“Lord, if only you had been here, my brother would not have died.” These are the words Martha says to Jesus in our gospel lesson today. The weight of that phrase, “if only,” is heavy. We all know that weight. If only he hadn’t caught pneumonia. If only she hadn’t taken the car out that day. If only we had known about the cancer earlier. If only they were here now. We know the sickening power of “if onlys.”
One of my favorite movies is a movie called Sliding Doors. The movie follows a woman who is fired from her job. As she makes her way home she has seconds to catch a train. The movie divides into two at that point. In one storyline she catches the train home only to find her boyfriend cheating on her at home. In the other storyline she misses the train and is none the wiser about her boyfriend’s affair. The two stories unfold in parallel, letting her life unfold from that one moment of a missed or caught train. Her story is the ultimate “if only” story.
Martha knows the feeling of “if only.” She knows that if only Jesus had been there, he would have healed Lazarus. She also knows that if only Jesus had not taken so long, he probably could have made the trip in time. That phrase, “if only,” hangs in the air for Martha. But Jesus does not let Martha linger in the past, dreaming about what might have been. Instead, he points Martha to the future – reminding her that her brother will rise again. Martha already knows this. Resurrection life was standard Jewish teaching in their day. By Martha’s quick response to Jesus, we know that his reminding her about the future of resurrection doesn’t offer Martha much comfort. But then Jesus does a funny thing. He twists time all around, telling Martha that “the future is suddenly brought forwards into the present.”[i]
When Jesus says to Martha, “I am the resurrection and the life,” he is not just talking about a doctrine. He is not just talking about a future fact. The resurrection is a person, standing here and now in front of Martha. Jesus invites Martha to exchange her “if only,” for an “if Jesus…” As one scholar explains, the “if” changes: “If Jesus is who she is coming to believe he is…If Jesus is the Messiah, the one who was promised by the prophets, the one who was to come into the world…If [Jesus] is God’s own son, the one in whom the living God is strangely and newly present…if [Jesus] is resurrection-in-person, life-come-to-life…”[ii] You see, when Jesus changes Martha’s mourning to a pondering about what resurrection means, Jesus pulls her out of the past, with an eye on the future, that bursts into the now.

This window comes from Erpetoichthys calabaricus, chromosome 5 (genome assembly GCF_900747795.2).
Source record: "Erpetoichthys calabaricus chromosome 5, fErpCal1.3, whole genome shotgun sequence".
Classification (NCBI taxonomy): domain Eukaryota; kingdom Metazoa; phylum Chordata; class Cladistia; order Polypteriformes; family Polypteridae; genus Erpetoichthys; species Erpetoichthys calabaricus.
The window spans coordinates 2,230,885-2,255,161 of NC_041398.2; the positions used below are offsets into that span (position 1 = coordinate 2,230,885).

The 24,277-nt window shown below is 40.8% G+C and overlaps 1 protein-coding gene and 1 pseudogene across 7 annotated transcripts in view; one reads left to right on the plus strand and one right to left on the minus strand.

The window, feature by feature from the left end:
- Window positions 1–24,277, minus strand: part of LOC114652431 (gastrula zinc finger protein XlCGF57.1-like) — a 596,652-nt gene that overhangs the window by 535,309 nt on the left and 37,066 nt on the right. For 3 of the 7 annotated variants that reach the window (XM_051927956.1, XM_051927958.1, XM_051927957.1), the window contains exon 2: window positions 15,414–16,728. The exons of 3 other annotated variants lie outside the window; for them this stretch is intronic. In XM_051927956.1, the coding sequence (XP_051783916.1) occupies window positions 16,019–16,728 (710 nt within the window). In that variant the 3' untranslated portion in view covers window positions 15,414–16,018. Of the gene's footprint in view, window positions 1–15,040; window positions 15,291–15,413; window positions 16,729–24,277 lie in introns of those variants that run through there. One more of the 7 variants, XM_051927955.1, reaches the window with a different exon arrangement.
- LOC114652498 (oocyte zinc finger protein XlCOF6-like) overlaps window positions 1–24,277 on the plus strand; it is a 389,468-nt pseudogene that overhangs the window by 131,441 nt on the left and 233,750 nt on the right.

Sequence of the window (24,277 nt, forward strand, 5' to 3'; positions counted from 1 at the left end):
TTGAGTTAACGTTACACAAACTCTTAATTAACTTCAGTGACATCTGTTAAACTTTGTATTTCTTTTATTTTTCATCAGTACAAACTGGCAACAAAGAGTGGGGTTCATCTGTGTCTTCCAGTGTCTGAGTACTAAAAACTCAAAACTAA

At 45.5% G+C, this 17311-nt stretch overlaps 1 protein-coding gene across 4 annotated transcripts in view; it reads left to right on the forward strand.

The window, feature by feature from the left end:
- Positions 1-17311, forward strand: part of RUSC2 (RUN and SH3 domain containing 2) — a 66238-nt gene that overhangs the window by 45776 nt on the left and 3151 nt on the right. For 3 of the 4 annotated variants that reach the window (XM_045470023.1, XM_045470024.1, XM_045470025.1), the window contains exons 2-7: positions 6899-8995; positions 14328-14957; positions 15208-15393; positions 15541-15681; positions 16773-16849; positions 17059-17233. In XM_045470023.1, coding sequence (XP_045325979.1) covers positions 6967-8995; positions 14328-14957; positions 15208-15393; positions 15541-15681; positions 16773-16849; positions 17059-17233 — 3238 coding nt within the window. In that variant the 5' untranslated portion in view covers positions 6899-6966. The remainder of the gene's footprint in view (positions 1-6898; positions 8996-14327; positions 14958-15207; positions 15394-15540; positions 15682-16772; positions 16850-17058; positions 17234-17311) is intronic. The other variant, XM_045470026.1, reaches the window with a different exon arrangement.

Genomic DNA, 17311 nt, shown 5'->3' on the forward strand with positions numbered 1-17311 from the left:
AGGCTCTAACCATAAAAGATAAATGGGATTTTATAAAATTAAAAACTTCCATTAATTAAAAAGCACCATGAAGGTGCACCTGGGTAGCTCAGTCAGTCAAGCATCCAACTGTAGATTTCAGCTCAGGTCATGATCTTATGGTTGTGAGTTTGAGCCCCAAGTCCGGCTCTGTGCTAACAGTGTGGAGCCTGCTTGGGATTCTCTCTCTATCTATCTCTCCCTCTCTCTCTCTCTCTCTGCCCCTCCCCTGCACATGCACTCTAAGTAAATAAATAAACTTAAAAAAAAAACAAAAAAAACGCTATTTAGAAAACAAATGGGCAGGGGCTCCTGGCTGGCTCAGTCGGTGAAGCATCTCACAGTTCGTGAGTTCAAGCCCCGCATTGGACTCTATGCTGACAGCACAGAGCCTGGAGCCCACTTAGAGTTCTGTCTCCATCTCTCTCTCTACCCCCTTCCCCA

The last time we gathered, we did so in the darkening days of winter. We watched Christmas approach, and the grief of “if only,” was heavy upon us. But today, out tone shifts. Spring is trying to emerge, the days are gifting us with more light, and Easter is approaching. We have journeyed through a season of darkness. The Church now invites us to journey toward the light. The way that we make that transition is not by mourning the “if onlys,” but cultivating the joy of the possibility of “if Jesus.”
Isn’t that how we ever truly face death, though? That is the eternal gift of our faith in Jesus Christ. We are promised eternal life through the Savior who came among us, who taught us, loved us, died for us, and rose again. And through his existence, resurrection is no longer a future longing, but a promise for the here and now. Our loved ones are celebrating in the resurrection life, because as Jesus says, everyone who believes in Jesus Christ, even though they die, will live and everyone who lives and believes in him will never die.[iii]
As we approach Holy Week and Easter next weekend, I invite you to journey with Christ through the last bits of darkness, holding fast to the promise of the light of Easter – when we shout our joy to the world for the Savior who makes resurrection life possible in the here and now. The church will journey with us as we loosen our grips on the “if onlys” of life and we attempt to embrace the “if Jesus” ponderings of life. Today we recognize the ways that the “if onlys” try to haunt us. But today we also lean on the church for support to hold fast to the “if Jesus” part of our loved ones’ stories. When we hold on to the power of the future made present, we are able to rejoice this Easter with fullness and joy. Amen.
[i] N.T. Wright, John for Everyone, Part 2 (Louisville: Westminster John Knox Press, 2004), 6.
[ii] Wright, 7.
[iii] John 11.25-26